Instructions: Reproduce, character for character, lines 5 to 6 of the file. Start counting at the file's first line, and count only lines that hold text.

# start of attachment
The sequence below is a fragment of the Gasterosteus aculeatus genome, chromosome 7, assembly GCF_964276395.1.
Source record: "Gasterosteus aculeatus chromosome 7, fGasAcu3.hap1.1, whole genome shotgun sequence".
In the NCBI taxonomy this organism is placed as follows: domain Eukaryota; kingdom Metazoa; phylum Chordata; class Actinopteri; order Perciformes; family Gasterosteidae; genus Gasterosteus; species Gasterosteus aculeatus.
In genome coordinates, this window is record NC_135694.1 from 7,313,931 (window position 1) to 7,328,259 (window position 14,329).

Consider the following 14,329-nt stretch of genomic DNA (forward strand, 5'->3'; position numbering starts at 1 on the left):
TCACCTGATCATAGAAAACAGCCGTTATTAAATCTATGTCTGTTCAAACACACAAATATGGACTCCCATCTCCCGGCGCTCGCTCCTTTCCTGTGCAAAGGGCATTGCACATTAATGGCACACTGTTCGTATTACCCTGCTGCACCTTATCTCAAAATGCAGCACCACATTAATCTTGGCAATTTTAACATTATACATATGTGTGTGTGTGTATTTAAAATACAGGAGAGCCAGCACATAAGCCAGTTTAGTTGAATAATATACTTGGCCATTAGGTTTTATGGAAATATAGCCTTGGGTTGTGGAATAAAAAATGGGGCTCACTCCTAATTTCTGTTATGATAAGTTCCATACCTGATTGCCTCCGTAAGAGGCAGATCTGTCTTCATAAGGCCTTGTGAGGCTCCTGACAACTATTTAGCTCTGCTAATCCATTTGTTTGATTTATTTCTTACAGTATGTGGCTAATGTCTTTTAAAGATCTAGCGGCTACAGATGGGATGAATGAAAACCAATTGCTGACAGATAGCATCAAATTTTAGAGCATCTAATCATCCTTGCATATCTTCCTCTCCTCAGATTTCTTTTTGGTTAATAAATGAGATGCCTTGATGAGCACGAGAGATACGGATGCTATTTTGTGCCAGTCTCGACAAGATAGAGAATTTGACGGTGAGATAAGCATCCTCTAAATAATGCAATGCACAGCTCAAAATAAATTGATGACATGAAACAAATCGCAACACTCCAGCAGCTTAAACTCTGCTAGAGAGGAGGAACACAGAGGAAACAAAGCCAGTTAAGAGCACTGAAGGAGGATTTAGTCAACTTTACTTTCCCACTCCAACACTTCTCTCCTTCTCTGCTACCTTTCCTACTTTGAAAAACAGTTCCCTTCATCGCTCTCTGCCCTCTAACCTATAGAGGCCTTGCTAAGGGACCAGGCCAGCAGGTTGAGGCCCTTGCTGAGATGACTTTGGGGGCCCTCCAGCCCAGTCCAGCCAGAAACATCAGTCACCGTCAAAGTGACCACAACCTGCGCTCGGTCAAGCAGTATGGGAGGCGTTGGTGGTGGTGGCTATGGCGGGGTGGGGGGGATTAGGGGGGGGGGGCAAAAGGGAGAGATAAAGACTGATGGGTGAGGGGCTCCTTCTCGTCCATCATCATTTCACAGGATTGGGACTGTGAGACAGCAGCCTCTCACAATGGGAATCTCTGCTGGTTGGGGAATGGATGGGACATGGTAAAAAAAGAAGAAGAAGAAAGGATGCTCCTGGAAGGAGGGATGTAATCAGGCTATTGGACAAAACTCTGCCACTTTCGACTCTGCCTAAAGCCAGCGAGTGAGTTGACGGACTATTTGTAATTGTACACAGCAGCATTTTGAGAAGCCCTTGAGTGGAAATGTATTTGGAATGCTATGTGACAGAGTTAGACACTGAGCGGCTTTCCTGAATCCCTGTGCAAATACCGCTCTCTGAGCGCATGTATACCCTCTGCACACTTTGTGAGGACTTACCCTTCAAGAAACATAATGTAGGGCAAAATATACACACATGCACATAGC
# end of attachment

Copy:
Consider the following 14,329-nt stretch of genomic DNA (forward strand, 5'->3'; position numbering starts at 1 on the left):
TCACCTGATCATAGAAAACAGCCGTTATTAAATCTATGTCTGTTCAAACACACAAATATGGACTCCCATCTCCCGGCGCTCGCTCCTTTCCTGTGCAAAGGGCATTGCACATTAATGGCACACTGTTCGTATTACCCTGCTGCACCTTATCTCAAAATGCAGCACCACATTAATCTTGGCAATTTTAACATTATACATATGTGTGTGTGTGTATTTAAAATACAGGAGAGCCAGCACATAAGCCAGTTTAGTTGAATAATATACTTGGCCATTAGGTTTTATGGAAATATAGCCTTGGGTTGTGGAATAAAAAATGGGGCTCACTCCTAATTTCTGTTATGATAAGTTCCATACCTGATTGCCTCCGTAAGAGGCAGATCTGTCTTCATAAGGCCTTGTGAGGCTCCTGACAACTATTTAGCTCTGCTAATCCATTTGTTTGATTTATTTCTTACAGTATGTGGCTAATGTCTTTTAAAGATCTAGCGGCTACAGATGGGATGAATGAAAACCAATTGCTGACAGATAGCATCAAATTTTAGAGCATCTAATCATCCTTGCATATCTTCCTCTCCTCAGATTTCTTTTTGGTTAATAAATGAGATGCCTTGATGAGCACGAGAGATACGGATGCTATTTTGTGCCAGTCTCGACAAGATAGAGAATTTGACGGTGAGATAAGCATCCTCTAAATAATGCAATGCACAGCTCAAAATAAATTGATGACATGAAACAAATCGCAACACTCCAGCAGCTTAAACTCTGCTAGAGAGGAGGAACACAGAGGAAACAAAGCCAGTTAAGAGCACTGAAGGAGGATTTAGTCAACTTTACTTTCCCACTCCAACACTTCTCTCCTTCTCTGCTACCTTTCCTACTTTGAAAAACAGTTCCCTTCATCGCTCTCTGCCCTCTAACCTATAGAGGCCTTGCTAAGGGACCAGGCCAGCAGGTTGAGGCCCTTGCTGAGATGACTTTGGGGGCCCTCCAGCCCAGTCCAGCCAGAAACATCAGTCACCGTCAAAGTGACCACAACCTGCGCTCGGTCAAGCAGTATGGGAGGCGTTGGTGGTGGTGGCTATGGCGGGGTGGGGGGGATTAGGGGGGGGGGGCAAAAGGGAGAGATAAAGACTGATGGGTGAGGGGCTCCTTCTCGTCCATCATCATTTCACAGGATTGGGACTGTGAGACAGCAGCCTCTCACAATGGGAATCTCTGCTGGTTGGGGAATGGATGGGACATGGTAAAAAAAGAAGAAGAAGAAAGGATGCTCCTGGAAGGAGGGATGTAATCAGGCTATTGGACAAAACTCTGCCACTTTCGACTCTGCCTAAAGCCAGCGAGTGAGTTGACGGACTATTTGTAATTGTACACAGCAGCATTTTGAGAAGCCCTTGAGTGGAAATGTATTTGGAATGCTATGTGACAGAGTTAGACACTGAGCGGCTTTCCTGAATCCCTGTGCAAATACCGCTCTCTGAGCGCATGTATACCCTCTGCACACTTTGTGAGGACTTACCCTTCAAGAAACATAATGTAGGGCAAAATATACACACATGCACATAGC